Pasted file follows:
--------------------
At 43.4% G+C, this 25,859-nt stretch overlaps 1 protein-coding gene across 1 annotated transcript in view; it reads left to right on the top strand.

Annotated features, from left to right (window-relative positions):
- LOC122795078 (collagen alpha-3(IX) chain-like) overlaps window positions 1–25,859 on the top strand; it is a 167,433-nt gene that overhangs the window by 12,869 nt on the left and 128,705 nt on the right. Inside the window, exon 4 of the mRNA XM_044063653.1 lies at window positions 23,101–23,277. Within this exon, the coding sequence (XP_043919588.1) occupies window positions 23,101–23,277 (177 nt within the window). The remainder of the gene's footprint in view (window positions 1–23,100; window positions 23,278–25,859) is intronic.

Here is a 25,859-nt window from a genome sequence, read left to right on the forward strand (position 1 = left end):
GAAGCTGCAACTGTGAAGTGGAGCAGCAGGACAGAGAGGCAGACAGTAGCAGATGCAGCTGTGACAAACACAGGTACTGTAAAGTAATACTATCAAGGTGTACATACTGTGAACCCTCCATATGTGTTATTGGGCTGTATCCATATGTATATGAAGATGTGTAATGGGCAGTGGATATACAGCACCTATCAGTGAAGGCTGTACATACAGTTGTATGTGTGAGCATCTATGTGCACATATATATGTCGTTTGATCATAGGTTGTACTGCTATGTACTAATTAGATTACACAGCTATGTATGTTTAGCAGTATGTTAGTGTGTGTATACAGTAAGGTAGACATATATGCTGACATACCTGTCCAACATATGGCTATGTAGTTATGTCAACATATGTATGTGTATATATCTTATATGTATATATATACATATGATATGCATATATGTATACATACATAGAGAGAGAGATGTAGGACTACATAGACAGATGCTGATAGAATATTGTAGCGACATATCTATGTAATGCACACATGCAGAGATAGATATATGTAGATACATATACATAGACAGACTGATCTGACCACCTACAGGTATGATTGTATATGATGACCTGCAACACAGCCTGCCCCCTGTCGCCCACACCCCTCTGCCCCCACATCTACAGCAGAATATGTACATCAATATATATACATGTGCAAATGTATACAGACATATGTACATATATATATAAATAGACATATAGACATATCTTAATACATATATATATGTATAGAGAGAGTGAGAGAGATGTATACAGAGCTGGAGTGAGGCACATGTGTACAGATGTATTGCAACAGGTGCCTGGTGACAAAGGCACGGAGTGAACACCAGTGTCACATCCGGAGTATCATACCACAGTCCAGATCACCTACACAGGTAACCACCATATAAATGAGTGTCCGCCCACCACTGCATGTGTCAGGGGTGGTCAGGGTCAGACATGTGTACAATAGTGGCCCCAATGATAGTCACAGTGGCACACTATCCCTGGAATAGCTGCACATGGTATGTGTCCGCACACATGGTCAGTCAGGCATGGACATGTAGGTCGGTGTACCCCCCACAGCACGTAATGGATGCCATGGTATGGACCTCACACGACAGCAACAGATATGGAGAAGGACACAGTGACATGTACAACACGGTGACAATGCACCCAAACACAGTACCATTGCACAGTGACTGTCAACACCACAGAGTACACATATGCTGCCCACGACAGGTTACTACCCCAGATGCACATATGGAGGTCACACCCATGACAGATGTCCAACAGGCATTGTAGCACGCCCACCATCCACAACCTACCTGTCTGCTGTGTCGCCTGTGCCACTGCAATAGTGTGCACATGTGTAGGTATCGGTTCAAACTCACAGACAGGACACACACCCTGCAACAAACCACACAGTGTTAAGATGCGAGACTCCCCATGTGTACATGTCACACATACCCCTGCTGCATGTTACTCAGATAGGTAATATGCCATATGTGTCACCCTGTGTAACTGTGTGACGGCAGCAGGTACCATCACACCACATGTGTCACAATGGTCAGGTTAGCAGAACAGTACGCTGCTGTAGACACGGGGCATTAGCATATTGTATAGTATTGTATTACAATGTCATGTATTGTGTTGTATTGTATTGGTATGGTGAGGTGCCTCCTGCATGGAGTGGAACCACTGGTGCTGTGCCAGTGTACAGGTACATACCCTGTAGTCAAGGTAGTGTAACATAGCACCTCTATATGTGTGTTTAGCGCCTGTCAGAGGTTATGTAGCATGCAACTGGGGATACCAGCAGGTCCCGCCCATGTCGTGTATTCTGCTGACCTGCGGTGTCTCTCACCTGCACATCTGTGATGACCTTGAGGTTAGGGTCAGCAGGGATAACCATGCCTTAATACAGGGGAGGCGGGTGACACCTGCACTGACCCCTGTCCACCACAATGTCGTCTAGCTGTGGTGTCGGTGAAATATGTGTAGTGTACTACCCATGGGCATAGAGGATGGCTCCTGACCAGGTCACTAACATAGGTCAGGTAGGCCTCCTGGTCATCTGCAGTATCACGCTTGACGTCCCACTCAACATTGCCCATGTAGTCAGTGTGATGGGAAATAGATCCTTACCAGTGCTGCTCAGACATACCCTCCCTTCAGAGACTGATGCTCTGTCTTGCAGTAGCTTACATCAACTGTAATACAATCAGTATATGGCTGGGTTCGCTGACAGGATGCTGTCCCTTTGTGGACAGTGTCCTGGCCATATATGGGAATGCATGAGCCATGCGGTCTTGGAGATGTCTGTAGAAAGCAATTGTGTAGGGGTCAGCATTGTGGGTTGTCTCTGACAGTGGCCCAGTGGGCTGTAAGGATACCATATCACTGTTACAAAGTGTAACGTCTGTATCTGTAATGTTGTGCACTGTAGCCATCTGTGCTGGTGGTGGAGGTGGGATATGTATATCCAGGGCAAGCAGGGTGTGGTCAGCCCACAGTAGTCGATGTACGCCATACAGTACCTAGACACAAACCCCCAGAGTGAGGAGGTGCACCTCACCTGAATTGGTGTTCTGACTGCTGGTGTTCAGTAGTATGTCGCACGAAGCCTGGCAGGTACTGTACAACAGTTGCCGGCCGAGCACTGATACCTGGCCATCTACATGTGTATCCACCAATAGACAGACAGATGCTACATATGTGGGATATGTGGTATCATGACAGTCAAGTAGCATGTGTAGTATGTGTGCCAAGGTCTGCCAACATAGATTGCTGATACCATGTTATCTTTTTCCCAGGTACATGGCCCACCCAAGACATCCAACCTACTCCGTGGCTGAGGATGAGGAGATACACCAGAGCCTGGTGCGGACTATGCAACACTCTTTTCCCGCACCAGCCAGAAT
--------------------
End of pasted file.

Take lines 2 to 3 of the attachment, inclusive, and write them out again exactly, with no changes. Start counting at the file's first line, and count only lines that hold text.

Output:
Annotated features, from left to right (window-relative positions):
- LOC122795078 (collagen alpha-3(IX) chain-like) overlaps window positions 1–25,859 on the top strand; it is a 167,433-nt gene that overhangs the window by 12,869 nt on the left and 128,705 nt on the right. Inside the window, exon 4 of the mRNA XM_044063653.1 lies at window positions 23,101–23,277. Within this exon, the coding sequence (XP_043919588.1) occupies window positions 23,101–23,277 (177 nt within the window). The remainder of the gene's footprint in view (window positions 1–23,100; window positions 23,278–25,859) is intronic.